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Three years in jail for pedestrian convicted of manslaughter after cyclist’s death

Auriol Grey aggressively confronted bike rider Celia Ward, causing her to fall into the path of a car

A pedestrian who aggressively confronted an elderly cyclist who was riding on the pavement, causing her to be killed after she fell into the path of a vehicle, has been jailed for three years for manslaughter.

Auriol Grey, aged 49, was convicted of the offence by a jury at Peterborough Crown Court last month, and returned there today for sentencing, where Judge Sean Enright told her she was “territorial about the pavement" and “resented” the presence of the cyclist reports BBC News.

Her trial in February heard that Grey had acted in a “hostile and aggressive way” towards 77-year-old Celia Ward, including shouting and gesturing at her, causing her to fall from her bike and into the carriageway on 20 October 2020 on a pavement alongside a ring road in Huntingdon, Cambridgeshire.

> “Hostile and aggressive” pedestrian found guilty of killing 77-year-old cyclist in pavement cycling dispute

Grey left the scene before the arrival of the emergency services and went to a supermarket to do her shopping. She was arrested the next day, and claimed that Mrs Ward had been cycling “at high speed” and that she was “anxious I was going to get hit by it,” so “flinched out” with her left arm to protect herself.”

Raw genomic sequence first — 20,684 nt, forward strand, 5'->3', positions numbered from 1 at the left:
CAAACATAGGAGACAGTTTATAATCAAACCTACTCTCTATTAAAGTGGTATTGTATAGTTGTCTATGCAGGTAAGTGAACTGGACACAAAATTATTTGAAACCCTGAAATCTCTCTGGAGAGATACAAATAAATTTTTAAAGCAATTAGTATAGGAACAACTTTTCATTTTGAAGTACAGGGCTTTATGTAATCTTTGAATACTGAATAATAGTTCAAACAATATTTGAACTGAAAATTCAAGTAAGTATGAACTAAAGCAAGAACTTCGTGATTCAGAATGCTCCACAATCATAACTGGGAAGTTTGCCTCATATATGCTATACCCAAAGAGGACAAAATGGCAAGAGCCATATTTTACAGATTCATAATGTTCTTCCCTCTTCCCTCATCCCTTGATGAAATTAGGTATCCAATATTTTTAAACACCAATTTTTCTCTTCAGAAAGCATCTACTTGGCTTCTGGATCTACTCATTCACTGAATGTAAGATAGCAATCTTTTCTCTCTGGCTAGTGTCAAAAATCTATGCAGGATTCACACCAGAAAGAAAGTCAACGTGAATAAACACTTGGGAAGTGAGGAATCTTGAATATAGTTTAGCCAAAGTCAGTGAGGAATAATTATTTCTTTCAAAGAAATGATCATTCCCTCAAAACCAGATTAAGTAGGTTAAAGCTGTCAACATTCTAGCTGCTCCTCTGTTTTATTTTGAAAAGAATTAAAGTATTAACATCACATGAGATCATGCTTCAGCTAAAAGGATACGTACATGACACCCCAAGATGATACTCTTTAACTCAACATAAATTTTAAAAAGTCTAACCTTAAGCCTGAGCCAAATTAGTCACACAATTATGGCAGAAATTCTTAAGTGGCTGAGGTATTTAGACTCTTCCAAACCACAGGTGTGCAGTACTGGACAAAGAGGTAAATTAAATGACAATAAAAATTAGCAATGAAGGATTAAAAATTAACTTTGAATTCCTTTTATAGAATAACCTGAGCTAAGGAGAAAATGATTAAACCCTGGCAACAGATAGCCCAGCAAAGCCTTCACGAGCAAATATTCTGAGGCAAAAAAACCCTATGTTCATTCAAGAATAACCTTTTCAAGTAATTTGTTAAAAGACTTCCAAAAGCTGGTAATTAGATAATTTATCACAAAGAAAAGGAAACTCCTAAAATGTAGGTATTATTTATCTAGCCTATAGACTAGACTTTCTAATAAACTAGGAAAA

But passing sentence, the judge told her she had given a “dishonest account in interview” and that there had been “not a word about remorse until today.”

While the trial last month heard that Cambridgeshire Constabulary were unable to “categorically” ascertain whether Mrs Ward had been cycling on a shared use path, the judge said today in his sentencing remarks that it was a shared facility.

CCTV footage shared by Cambridgeshire Constabulary showed Grey, who has cerebral palsy and is partially sighted, shouting at Mrs Ward, described by her widower as an “experienced and competent cyclist,” to “get off the f*ck*ng pavement.”

Speaking in mitigation at today’s sentencing hearing, Miranda Moore KC said that Grey plans to appeal against the sentence and claimed that “she does not pose a risk or danger to the public.”

But the judge told Grey: “These actions are not explained by disability.”

Investigating officer Detective Sergeant Mark Dollard said: “This is a difficult and tragic case. Everyone will have their own views of cyclists on pavements and cycleways, but what is clear is Grey’s response to the presence of Celia on a pedal cycle was totally disproportionate and ultimately found to be unlawful, resulting in Celia’s untimely and needless death.

“I hope it is a stark reminder to all road users to take care and be considerate of each other.

“I want to take the time to acknowledge Celia’s family and thank them for their patience and dignity throughout the entirety of the investigation and trial,” he added.

In a victim impact statement, Mrs Ward’s husband David said: “After 53 years of happy marriage, Celia was taken from me in a most horrific way, leaving me with only my memories. She was kind, calm, careful, cheerful and competent in all that she did.

“Her death has caused me great suffering.  We relied on each other, shared the same sense of humour and outlook on life, and enjoyed each other’s company. I miss her terribly.”

Simon joined as news editor in 2009 and is now the site’s community editor, acting as a link between the team producing the content and our readers. A law and languages graduate, published translator and former retail analyst, he has reported on issues as diverse as cycling-related court cases, anti-doping investigations, the latest developments in the bike industry and the sport’s biggest races. Now back in London full-time after 15 years living in Oxford and Cambridge, he loves cycling along the Thames but misses having his former riding buddy, Elodie the miniature schnauzer, in the basket in front of him.

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